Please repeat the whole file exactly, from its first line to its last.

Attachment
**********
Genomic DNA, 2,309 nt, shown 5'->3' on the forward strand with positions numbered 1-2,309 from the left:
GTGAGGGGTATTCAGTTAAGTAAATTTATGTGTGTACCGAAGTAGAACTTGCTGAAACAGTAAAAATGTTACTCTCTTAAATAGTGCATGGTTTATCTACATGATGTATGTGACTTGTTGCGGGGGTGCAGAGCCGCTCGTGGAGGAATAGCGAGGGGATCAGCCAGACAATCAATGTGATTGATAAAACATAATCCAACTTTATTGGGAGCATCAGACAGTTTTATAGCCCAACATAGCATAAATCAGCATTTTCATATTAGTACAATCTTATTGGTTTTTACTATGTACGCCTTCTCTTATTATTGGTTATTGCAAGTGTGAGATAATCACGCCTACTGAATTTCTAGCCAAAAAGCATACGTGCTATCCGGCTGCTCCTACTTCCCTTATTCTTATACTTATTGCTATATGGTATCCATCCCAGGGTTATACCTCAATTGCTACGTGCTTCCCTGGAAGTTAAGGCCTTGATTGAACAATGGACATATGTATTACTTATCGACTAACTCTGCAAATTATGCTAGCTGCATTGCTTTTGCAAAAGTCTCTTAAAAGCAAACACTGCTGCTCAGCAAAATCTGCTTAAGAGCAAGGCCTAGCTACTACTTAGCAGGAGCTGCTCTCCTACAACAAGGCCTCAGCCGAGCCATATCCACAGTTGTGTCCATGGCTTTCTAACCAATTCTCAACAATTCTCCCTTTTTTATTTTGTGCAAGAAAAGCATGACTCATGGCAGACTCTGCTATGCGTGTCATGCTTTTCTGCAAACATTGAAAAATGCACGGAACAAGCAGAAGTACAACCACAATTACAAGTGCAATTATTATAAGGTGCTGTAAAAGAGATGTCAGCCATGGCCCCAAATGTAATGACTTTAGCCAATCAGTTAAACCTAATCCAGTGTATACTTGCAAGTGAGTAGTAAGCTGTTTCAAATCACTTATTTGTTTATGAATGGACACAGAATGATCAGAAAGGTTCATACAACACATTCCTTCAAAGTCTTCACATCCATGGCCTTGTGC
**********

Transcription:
Genomic DNA, 2,309 nt, shown 5'->3' on the forward strand with positions numbered 1-2,309 from the left:
GTGAGGGGTATTCAGTTAAGTAAATTTATGTGTGTACCGAAGTAGAACTTGCTGAAACAGTAAAAATGTTACTCTCTTAAATAGTGCATGGTTTATCTACATGATGTATGTGACTTGTTGCGGGGGTGCAGAGCCGCTCGTGGAGGAATAGCGAGGGGATCAGCCAGACAATCAATGTGATTGATAAAACATAATCCAACTTTATTGGGAGCATCAGACAGTTTTATAGCCCAACATAGCATAAATCAGCATTTTCATATTAGTACAATCTTATTGGTTTTTACTATGTACGCCTTCTCTTATTATTGGTTATTGCAAGTGTGAGATAATCACGCCTACTGAATTTCTAGCCAAAAAGCATACGTGCTATCCGGCTGCTCCTACTTCCCTTATTCTTATACTTATTGCTATATGGTATCCATCCCAGGGTTATACCTCAATTGCTACGTGCTTCCCTGGAAGTTAAGGCCTTGATTGAACAATGGACATATGTATTACTTATCGACTAACTCTGCAAATTATGCTAGCTGCATTGCTTTTGCAAAAGTCTCTTAAAAGCAAACACTGCTGCTCAGCAAAATCTGCTTAAGAGCAAGGCCTAGCTACTACTTAGCAGGAGCTGCTCTCCTACAACAAGGCCTCAGCCGAGCCATATCCACAGTTGTGTCCATGGCTTTCTAACCAATTCTCAACAATTCTCCCTTTTTTATTTTGTGCAAGAAAAGCATGACTCATGGCAGACTCTGCTATGCGTGTCATGCTTTTCTGCAAACATTGAAAAATGCACGGAACAAGCAGAAGTACAACCACAATTACAAGTGCAATTATTATAAGGTGCTGTAAAAGAGATGTCAGCCATGGCCCCAAATGTAATGACTTTAGCCAATCAGTTAAACCTAATCCAGTGTATACTTGCAAGTGAGTAGTAAGCTGTTTCAAATCACTTATTTGTTTATGAATGGACACAGAATGATCAGAAAGGTTCATACAACACATTCCTTCAAAGTCTTCACATCCATGGCCTTGTGC